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Whitby Piers Work To Finish Early

Whitby Piers Work To Finish Early

Published by Local Democracy Reporter Carl Gavaghan at 3:54pm 24th October 2019.

A £9 million project to safeguard the long-term future of Whitby’s crumbling piers is set to be completed ahead of schedule.

The work, which started in 2018 by Balfour Beatty on behalf of Scarborough Council, was due to finish in February next year.

It has now been confirmed that the repairs will finish “in the next one or two weeks” and that the construction base in one of the town’s car park has now been returned to the borough council.

Chris Bourne, Scarborough Council’s project manager, told a meeting of the authority’s Audit Committee today that the project had also come in under budget.

He said:

“It looks like the contingency has not been touched at all on this project, so a successful financial outcome.”

He added that the replacement East Pier Footbridge has been fabricated and painted and is being stored in Scotland ready to make its journey to the town to be lifted in place once the council can secure a marine crane.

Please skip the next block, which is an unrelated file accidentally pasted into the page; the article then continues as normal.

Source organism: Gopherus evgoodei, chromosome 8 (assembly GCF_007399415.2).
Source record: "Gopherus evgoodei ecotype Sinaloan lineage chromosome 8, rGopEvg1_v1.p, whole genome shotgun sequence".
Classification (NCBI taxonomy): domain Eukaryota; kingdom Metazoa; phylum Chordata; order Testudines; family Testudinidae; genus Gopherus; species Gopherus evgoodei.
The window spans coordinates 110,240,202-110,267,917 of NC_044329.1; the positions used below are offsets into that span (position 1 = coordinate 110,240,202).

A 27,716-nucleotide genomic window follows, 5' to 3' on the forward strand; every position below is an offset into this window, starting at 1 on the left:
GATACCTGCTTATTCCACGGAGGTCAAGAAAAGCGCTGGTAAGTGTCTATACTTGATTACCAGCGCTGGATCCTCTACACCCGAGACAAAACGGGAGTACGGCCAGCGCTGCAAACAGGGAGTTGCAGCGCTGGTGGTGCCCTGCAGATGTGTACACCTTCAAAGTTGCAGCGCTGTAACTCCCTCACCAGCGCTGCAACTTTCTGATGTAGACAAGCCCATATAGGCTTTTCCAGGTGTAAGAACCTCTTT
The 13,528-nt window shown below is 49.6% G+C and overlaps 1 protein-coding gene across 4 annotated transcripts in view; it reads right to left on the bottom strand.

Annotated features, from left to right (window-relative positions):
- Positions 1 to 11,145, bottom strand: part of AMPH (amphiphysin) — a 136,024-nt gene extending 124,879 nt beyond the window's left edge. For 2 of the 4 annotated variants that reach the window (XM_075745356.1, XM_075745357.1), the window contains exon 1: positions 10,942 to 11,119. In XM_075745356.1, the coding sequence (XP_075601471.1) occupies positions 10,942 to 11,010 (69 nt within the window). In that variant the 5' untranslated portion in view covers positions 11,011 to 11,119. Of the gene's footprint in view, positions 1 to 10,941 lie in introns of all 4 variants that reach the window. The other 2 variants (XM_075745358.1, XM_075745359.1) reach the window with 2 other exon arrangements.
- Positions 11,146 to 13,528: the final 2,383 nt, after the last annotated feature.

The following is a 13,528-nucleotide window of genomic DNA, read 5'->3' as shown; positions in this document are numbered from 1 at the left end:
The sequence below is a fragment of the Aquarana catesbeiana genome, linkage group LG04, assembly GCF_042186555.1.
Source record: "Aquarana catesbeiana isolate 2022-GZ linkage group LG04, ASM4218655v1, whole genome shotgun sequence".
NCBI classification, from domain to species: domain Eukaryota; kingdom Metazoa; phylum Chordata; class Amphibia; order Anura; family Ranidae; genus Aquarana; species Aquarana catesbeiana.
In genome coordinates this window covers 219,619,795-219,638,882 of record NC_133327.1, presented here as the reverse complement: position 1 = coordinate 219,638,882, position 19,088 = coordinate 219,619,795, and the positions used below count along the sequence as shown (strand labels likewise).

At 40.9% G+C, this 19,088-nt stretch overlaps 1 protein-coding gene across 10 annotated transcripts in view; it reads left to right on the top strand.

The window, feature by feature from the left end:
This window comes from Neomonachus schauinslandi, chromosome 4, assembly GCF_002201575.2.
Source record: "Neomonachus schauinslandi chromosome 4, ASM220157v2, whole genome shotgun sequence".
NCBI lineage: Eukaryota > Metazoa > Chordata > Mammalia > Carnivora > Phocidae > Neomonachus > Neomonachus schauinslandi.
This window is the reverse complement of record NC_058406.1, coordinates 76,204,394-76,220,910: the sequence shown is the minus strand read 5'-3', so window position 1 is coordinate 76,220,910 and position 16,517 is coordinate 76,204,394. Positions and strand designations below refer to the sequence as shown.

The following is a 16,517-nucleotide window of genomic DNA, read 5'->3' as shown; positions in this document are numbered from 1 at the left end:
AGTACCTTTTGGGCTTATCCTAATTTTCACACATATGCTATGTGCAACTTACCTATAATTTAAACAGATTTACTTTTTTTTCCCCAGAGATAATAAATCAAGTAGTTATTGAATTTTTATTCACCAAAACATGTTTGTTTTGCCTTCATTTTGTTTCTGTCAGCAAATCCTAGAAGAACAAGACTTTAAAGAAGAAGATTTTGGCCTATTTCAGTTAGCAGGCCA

Mr Bourne said:

“Hopefully it will be going in very, very soon.

We need a marine-based crane and the crane we have identified is currently in dry dock undergoing maintenance but as soon as it comes out we will be securing it to put the East Pier Bridge back in place.”

The previous footbridge closed in 2001 and the new £300,000 replacement was only secured when Whitby Town Council agreed to contribute £6,000 a year for 20 years from its income from toilets in the town to make up a shortfall in the cost.

The footbridge allowed harbour staff easy access to maintain the navigation beacon at the end of the eastern extension.

Since it was removed staff have had to use a boat and ladders to access it.

The new footbridge is 26m (85ft) in length, with a wooden walkway and steel frame.

The funding for the piers project has come from the Environment Agency, which has given more than £4 million, as well as the European Structural Investment Fund, the Local Enterprise Partnership, North Yorkshire County Council and Scarborough Borough Council.

If the Grade II listed-piers were ever to fail, hundreds of homes and businesses could be flooded, causing millions of pounds of damage.

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